Motorists caught using a hand-held mobile phone while driving will face much tougher penalties than currently, it has been reported.
The government, it is suggested, is planning to double the current punishment of a £100 fine and three points on the driving licence of the offender. What’s more the potential new minimum fine of £200 could rise to a maximum of £1,000 with offenders also receiving six penalty points.
The new penalty regime, which has yet to be officially confirmed by the Department of Transport but was widely reported by national newspapers last weekend, also means that new drivers – who can only accumulate six points in the first two years after passing their driving test before being banned – will face the immediate loss of their licence if they are caught using a hand-held phone at the wheel.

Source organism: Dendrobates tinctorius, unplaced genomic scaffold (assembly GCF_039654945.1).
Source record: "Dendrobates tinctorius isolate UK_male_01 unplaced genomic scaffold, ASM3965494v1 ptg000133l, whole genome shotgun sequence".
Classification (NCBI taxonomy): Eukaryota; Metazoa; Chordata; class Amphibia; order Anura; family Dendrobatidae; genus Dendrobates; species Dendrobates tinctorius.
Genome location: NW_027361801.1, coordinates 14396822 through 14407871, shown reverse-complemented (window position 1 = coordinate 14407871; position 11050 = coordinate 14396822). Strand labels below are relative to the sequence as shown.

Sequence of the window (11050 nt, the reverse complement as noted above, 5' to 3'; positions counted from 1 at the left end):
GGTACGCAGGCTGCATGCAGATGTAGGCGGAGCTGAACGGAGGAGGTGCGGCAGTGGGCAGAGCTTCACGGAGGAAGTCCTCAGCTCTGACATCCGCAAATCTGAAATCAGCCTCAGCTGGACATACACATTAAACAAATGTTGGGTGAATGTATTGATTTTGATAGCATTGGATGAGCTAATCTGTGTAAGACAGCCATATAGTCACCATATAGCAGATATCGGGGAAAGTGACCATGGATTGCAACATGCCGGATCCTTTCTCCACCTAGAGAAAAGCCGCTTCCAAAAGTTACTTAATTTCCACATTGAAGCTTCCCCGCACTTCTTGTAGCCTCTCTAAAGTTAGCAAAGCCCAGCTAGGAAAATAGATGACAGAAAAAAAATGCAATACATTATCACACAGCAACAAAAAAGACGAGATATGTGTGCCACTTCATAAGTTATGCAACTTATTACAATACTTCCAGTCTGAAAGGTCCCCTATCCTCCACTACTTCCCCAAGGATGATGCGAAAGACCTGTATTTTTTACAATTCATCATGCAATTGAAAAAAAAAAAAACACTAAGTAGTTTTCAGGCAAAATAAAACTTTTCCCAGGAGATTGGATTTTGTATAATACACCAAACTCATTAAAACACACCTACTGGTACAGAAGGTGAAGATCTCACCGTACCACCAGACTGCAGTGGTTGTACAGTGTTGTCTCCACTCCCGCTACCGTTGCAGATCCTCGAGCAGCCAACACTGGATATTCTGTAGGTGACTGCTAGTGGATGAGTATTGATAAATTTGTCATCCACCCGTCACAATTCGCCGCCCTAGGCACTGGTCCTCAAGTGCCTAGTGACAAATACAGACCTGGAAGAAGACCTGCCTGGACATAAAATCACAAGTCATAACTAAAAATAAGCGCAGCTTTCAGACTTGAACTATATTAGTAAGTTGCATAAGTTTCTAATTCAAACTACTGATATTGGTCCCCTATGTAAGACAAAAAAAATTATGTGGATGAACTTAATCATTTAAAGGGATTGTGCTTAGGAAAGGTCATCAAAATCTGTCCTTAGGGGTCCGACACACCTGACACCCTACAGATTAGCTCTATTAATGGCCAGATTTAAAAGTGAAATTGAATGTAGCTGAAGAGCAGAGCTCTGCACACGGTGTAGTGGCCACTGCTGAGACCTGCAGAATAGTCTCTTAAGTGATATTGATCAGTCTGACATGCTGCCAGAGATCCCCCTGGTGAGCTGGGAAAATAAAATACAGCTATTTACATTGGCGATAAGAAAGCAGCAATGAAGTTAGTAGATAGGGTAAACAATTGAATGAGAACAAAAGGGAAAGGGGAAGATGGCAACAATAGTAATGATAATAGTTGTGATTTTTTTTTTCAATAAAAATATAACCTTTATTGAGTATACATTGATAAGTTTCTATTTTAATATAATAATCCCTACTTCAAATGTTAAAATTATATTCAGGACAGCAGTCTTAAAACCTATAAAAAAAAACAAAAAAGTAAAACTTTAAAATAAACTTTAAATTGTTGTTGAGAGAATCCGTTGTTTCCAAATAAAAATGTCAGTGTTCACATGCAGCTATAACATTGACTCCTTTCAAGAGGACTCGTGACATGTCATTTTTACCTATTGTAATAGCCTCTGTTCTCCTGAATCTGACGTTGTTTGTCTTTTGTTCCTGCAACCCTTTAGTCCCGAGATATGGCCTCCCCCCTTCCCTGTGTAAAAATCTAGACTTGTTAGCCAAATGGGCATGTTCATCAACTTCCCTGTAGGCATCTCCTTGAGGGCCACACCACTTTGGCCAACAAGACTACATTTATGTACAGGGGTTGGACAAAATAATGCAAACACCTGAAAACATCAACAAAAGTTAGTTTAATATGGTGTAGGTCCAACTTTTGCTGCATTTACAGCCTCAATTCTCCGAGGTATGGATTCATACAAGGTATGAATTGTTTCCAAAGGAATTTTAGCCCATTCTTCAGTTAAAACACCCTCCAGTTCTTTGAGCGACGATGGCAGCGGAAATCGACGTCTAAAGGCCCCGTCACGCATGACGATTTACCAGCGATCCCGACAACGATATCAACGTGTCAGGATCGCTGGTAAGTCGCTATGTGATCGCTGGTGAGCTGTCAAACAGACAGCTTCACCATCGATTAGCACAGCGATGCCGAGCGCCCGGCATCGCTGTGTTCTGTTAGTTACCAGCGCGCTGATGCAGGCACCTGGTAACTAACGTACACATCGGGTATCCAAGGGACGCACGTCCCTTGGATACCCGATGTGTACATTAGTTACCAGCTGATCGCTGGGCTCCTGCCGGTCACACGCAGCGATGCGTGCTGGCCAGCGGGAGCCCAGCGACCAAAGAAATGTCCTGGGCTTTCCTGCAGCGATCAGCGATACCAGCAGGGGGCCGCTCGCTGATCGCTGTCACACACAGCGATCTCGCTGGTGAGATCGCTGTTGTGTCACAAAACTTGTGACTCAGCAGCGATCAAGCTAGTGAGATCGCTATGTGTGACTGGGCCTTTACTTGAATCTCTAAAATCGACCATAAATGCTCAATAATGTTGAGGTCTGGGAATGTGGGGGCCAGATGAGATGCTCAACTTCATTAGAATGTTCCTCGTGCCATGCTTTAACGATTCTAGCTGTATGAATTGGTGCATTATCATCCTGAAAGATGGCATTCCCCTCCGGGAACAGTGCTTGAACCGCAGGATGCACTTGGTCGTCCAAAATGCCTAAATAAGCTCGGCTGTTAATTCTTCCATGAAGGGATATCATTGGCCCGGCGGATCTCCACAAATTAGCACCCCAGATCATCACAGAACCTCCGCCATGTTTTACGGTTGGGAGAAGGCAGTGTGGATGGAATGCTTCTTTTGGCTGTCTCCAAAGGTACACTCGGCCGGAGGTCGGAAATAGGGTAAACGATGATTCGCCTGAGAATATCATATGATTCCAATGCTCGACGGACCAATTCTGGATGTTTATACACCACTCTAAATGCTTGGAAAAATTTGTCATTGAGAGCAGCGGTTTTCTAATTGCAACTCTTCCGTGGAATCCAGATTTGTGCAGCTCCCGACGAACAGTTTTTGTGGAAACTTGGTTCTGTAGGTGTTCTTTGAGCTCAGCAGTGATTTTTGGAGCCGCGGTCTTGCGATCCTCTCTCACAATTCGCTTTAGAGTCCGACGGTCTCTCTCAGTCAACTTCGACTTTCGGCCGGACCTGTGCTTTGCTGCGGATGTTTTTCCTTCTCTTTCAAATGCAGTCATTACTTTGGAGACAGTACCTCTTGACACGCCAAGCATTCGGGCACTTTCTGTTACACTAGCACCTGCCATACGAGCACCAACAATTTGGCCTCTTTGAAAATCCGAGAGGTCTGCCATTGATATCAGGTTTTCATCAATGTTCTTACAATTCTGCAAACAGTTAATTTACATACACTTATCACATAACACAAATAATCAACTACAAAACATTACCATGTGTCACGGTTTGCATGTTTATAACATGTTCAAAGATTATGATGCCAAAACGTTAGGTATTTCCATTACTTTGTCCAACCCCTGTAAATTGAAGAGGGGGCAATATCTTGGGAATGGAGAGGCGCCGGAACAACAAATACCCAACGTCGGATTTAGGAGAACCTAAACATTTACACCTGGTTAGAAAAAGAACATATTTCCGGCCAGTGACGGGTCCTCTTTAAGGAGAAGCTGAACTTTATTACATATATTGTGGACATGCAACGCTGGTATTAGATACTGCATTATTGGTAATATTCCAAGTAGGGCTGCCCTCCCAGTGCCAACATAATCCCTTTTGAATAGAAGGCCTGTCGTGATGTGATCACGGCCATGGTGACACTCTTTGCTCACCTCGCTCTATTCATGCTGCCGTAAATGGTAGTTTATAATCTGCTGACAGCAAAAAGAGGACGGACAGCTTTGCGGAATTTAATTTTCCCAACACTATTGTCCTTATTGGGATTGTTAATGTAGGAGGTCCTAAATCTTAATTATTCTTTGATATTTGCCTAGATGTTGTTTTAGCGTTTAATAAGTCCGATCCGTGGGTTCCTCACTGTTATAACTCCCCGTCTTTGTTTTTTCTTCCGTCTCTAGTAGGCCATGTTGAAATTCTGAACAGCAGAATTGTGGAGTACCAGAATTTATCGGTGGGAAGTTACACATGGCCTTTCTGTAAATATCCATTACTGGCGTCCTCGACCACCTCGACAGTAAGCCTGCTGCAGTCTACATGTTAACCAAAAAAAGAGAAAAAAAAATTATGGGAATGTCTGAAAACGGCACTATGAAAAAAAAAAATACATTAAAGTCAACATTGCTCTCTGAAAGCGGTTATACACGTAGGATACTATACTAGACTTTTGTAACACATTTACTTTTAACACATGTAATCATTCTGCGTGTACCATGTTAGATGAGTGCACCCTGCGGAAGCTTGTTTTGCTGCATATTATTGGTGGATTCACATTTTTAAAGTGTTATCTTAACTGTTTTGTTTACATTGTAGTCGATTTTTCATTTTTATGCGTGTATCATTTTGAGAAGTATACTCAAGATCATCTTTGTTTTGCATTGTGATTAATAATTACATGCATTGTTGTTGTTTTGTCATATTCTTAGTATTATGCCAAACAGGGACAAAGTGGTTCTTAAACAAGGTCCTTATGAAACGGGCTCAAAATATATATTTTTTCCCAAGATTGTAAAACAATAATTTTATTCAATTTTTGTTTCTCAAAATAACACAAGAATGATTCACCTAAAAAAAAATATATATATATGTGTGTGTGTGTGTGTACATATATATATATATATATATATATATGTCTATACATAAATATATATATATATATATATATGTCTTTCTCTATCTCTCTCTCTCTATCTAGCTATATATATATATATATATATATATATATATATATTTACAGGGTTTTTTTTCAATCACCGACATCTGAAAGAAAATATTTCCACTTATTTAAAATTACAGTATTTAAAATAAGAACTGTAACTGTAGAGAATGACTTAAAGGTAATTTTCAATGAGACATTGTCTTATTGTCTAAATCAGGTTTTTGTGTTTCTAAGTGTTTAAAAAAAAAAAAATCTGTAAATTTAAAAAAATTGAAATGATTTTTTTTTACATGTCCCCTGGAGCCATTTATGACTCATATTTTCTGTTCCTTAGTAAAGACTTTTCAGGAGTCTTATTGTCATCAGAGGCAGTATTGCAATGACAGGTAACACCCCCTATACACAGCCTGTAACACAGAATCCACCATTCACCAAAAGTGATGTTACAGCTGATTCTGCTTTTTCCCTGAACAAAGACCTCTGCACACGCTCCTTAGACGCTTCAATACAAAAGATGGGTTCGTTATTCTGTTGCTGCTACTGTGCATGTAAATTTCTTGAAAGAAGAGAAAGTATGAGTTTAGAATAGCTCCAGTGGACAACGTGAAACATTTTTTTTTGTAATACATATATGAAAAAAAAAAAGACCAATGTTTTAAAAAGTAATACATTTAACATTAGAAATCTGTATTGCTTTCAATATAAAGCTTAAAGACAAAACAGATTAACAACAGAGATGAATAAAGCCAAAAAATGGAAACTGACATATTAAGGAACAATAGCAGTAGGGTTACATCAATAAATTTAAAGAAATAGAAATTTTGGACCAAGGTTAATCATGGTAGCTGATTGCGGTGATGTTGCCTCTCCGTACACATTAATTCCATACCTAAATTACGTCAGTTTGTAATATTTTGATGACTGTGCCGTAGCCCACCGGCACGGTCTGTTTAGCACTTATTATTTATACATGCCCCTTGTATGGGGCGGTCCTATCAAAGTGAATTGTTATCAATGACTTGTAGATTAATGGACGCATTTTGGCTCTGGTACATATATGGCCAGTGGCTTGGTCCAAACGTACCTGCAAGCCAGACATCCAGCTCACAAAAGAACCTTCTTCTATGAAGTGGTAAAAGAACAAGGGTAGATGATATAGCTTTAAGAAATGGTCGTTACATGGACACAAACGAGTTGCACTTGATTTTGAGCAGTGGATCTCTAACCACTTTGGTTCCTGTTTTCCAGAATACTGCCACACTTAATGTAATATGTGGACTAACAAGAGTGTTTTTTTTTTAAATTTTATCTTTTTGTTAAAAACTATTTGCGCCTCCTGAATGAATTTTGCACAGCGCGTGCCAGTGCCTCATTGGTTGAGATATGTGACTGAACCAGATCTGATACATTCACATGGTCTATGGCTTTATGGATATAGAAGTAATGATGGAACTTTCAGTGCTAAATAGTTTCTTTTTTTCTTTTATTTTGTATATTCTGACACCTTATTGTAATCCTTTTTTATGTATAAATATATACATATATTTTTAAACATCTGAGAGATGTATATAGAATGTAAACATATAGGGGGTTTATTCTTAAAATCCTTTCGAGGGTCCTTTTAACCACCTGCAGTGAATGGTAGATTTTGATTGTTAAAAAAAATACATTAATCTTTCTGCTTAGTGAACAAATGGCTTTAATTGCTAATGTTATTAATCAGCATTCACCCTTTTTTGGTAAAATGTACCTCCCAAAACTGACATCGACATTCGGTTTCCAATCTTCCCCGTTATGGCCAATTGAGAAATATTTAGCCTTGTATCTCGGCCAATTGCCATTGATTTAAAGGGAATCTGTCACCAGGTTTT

The anticipated increase in penalties for drivers caught using a hand-held mobile phone are expected to be introduced on a date yet to be announced in 2017. However, if the reports are correct, it means the outcome of the government’s consultation on higher penalties for handheld mobile phone use will be harsher than previously thought with the document outlining that the minimum fine could increase from £100 to £150 and three points rising to four for non-HGV drivers and from three to six points for HGV drivers. 
The use of a handheld mobile phone while driving was made a criminal offence on 1 December, 2003.